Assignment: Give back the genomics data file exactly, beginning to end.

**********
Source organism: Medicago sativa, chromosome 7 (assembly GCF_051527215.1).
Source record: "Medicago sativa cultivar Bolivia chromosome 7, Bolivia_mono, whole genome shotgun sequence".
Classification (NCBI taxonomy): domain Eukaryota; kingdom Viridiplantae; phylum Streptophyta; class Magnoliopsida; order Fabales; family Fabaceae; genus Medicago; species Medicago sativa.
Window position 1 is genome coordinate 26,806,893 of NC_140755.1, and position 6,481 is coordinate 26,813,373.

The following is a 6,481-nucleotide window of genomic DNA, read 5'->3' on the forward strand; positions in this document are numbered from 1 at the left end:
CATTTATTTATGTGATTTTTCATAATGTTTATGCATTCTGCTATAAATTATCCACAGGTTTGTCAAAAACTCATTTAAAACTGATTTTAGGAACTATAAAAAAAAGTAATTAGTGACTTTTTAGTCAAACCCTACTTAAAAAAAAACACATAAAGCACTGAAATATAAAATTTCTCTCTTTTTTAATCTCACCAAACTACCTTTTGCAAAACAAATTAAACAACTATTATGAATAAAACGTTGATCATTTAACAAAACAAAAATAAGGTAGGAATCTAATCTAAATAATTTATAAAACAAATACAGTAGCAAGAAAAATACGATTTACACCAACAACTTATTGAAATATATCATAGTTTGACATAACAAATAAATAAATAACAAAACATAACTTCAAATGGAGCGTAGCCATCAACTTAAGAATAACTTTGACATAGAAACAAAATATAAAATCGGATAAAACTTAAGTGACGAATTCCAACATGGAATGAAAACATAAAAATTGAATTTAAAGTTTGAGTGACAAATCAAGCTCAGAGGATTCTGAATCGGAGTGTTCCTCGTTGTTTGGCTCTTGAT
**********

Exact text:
Source organism: Medicago sativa, chromosome 7 (assembly GCF_051527215.1).
Source record: "Medicago sativa cultivar Bolivia chromosome 7, Bolivia_mono, whole genome shotgun sequence".
Classification (NCBI taxonomy): domain Eukaryota; kingdom Viridiplantae; phylum Streptophyta; class Magnoliopsida; order Fabales; family Fabaceae; genus Medicago; species Medicago sativa.
Window position 1 is genome coordinate 26,806,893 of NC_140755.1, and position 6,481 is coordinate 26,813,373.

The following is a 6,481-nucleotide window of genomic DNA, read 5'->3' on the forward strand; positions in this document are numbered from 1 at the left end:
CATTTATTTATGTGATTTTTCATAATGTTTATGCATTCTGCTATAAATTATCCACAGGTTTGTCAAAAACTCATTTAAAACTGATTTTAGGAACTATAAAAAAAAGTAATTAGTGACTTTTTAGTCAAACCCTACTTAAAAAAAAACACATAAAGCACTGAAATATAAAATTTCTCTCTTTTTTAATCTCACCAAACTACCTTTTGCAAAACAAATTAAACAACTATTATGAATAAAACGTTGATCATTTAACAAAACAAAAATAAGGTAGGAATCTAATCTAAATAATTTATAAAACAAATACAGTAGCAAGAAAAATACGATTTACACCAACAACTTATTGAAATATATCATAGTTTGACATAACAAATAAATAAATAACAAAACATAACTTCAAATGGAGCGTAGCCATCAACTTAAGAATAACTTTGACATAGAAACAAAATATAAAATCGGATAAAACTTAAGTGACGAATTCCAACATGGAATGAAAACATAAAAATTGAATTTAAAGTTTGAGTGACAAATCAAGCTCAGAGGATTCTGAATCGGAGTGTTCCTCGTTGTTTGGCTCTTGAT